My wife and I watched a couple of movies over the weekend and we tried listening to the director’s commentary just as a change of pace.
With the first movie, Doubt, we gained some insights about how it was made, the choices and decisions made during filming, what had to be redone and what sorts of things must be considered as filming takes place. In short, it was a look inside a magician’s tool kit to gain insight to the magic which makes the magic we call movies. (Yes, I used the word “magic” twice there, on purpose.)
We also decided to try this with J.J. Abrams’s 2009 reboot of Star Trek. We saw the movie, and had our own thoughts and feelings and opinions about it. We first watched the Making of… featurette on the DVD and got some insight on the actual filming and some of the tricks involved, which was cool, and that boded well. Right?
With all that under our belts, we thought it might be all right to hear Abrams talk about the movie.
I found out what he thought while filming and what I thought while watching were divergent. So divergent, some of the fun it originally held got lost for me.
I ended up learning three things about watching movie commentary.
Seeing how the magician’s tricks work makes the magic more fun
With a director who can articulate well, and explains the movie’s ins and outs as it runs, it can be a fun experience. Learning how this exterior and that interior were blended to make a seamless shot, or how this location had part of what they wanted for the building but this spot had another element and how those were combined … those sorts of things are fun to hear about and very cool. Doubt ran as a successful play before being adapted as a movie, and the transition took some doing. Since the director of the movie was also the playwright, his commentary helped us understand the movie and the characters and how different the play and movie became.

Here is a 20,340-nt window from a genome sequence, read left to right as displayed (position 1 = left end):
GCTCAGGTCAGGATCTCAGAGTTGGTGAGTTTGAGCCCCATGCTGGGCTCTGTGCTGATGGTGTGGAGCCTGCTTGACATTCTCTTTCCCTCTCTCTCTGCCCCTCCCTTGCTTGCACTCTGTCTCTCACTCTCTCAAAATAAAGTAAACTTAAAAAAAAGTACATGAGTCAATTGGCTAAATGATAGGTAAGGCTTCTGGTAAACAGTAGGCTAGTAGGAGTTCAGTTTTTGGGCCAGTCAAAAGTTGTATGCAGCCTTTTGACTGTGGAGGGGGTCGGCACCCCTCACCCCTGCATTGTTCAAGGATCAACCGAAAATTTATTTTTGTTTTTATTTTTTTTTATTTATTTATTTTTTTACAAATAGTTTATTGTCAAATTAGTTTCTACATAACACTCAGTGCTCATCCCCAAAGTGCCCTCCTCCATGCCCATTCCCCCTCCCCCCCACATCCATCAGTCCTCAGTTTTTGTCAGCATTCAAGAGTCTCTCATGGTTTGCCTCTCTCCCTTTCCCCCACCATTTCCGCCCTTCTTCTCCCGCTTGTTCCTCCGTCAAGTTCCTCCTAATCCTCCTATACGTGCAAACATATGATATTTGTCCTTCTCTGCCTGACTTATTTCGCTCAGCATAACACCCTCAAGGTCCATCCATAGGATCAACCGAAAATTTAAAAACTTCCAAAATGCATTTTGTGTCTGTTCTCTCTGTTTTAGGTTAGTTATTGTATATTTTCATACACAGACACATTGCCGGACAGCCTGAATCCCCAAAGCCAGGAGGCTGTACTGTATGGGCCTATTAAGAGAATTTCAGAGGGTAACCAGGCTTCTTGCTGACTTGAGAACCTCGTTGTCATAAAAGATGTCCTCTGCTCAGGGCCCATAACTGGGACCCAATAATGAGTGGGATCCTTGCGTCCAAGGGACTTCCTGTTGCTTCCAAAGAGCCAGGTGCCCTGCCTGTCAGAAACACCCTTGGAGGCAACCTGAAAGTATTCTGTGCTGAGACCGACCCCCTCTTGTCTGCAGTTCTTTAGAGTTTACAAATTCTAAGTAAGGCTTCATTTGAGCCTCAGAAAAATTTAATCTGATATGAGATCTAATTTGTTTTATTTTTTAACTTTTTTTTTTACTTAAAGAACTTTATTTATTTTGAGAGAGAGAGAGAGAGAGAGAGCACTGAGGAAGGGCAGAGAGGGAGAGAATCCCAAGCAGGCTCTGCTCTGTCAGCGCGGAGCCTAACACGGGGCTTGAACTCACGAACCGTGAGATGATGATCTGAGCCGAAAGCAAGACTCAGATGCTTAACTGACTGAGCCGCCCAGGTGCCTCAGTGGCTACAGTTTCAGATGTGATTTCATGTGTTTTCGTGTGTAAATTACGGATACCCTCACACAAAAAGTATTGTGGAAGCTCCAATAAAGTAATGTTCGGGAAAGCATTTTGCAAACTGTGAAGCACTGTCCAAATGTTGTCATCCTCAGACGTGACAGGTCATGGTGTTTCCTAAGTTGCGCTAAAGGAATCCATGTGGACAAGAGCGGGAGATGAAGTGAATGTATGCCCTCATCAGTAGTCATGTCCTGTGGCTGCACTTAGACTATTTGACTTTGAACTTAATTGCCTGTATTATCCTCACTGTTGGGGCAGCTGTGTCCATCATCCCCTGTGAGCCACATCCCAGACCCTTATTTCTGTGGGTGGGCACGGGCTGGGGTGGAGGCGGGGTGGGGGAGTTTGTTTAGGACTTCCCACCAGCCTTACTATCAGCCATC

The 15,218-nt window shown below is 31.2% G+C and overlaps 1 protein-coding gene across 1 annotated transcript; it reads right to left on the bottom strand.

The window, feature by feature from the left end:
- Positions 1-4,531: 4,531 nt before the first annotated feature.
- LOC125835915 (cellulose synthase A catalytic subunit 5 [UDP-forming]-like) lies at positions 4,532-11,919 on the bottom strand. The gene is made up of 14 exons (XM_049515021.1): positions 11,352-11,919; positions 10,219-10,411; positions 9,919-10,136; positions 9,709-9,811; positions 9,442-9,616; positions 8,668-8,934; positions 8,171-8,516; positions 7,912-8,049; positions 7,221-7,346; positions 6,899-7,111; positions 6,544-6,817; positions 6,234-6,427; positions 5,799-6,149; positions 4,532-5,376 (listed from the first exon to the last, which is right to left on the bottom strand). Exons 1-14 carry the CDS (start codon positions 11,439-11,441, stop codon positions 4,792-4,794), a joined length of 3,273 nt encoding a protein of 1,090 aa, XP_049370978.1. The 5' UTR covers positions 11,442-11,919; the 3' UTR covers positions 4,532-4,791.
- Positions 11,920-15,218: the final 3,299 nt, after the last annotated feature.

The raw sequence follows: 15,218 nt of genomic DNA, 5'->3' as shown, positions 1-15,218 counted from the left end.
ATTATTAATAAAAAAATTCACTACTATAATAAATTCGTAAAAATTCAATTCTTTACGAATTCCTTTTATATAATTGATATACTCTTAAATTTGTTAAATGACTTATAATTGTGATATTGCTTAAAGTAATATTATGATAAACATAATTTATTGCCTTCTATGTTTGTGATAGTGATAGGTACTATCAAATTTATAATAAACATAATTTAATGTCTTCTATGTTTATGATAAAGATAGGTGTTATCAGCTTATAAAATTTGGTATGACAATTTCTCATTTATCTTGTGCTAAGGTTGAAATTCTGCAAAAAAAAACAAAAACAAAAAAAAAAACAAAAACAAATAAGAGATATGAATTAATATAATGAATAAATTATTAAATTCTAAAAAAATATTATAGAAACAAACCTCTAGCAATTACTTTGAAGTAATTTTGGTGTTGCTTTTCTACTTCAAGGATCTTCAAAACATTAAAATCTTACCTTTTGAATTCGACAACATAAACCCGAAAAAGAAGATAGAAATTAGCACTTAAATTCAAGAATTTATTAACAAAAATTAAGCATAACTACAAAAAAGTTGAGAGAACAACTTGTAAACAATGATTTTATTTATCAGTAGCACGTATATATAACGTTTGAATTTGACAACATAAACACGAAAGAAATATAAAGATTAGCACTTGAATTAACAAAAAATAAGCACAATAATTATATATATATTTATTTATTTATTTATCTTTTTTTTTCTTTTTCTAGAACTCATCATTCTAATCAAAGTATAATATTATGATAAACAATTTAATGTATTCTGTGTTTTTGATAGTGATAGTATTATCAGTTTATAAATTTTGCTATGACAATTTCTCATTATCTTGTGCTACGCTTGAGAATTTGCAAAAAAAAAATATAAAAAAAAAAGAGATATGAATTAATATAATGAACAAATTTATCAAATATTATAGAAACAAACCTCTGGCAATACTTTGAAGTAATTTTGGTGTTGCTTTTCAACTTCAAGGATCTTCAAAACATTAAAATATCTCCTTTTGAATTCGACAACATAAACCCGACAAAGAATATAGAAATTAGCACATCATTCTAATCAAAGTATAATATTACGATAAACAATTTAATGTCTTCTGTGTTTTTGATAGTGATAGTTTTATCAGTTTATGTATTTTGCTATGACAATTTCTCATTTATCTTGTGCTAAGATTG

Seeing how the magician’s tricks works makes the magic less fun
By the same token, a director who’s not as good at speaking and explaining about the movie, and who surrounds himself with a couple of goofy college-buddy a$$ kissers acting like dorks … well, let’s say the experience isn’t as enhancing as it is detrimental.
First of all, if he wanted to remake Star Wars, he really should’ve done that instead of Star Trek. Trying to turn one into the other only serves to disappoint them both, and that’s what Abrams did. I noticed it when I saw the movie for the first time (ah, library DVDs, how I love thee!), but hearing his explanations and the college geek fan-boy antics during the so-called “commentary” made me more than a little irritated with the childish crap.
Sometimes things are better left as they are
I thought about watching Signs with the commentary turned on, but I’m not so sure I want to do that. I like that movie right now and when I hear what the director has to say about what’s going on I might lose some of that.
How ‘bout you? Have you ever dug deeper than you wanted to in something you liked only to have it turn sour on you? Or to have you go sour on it? What was it?
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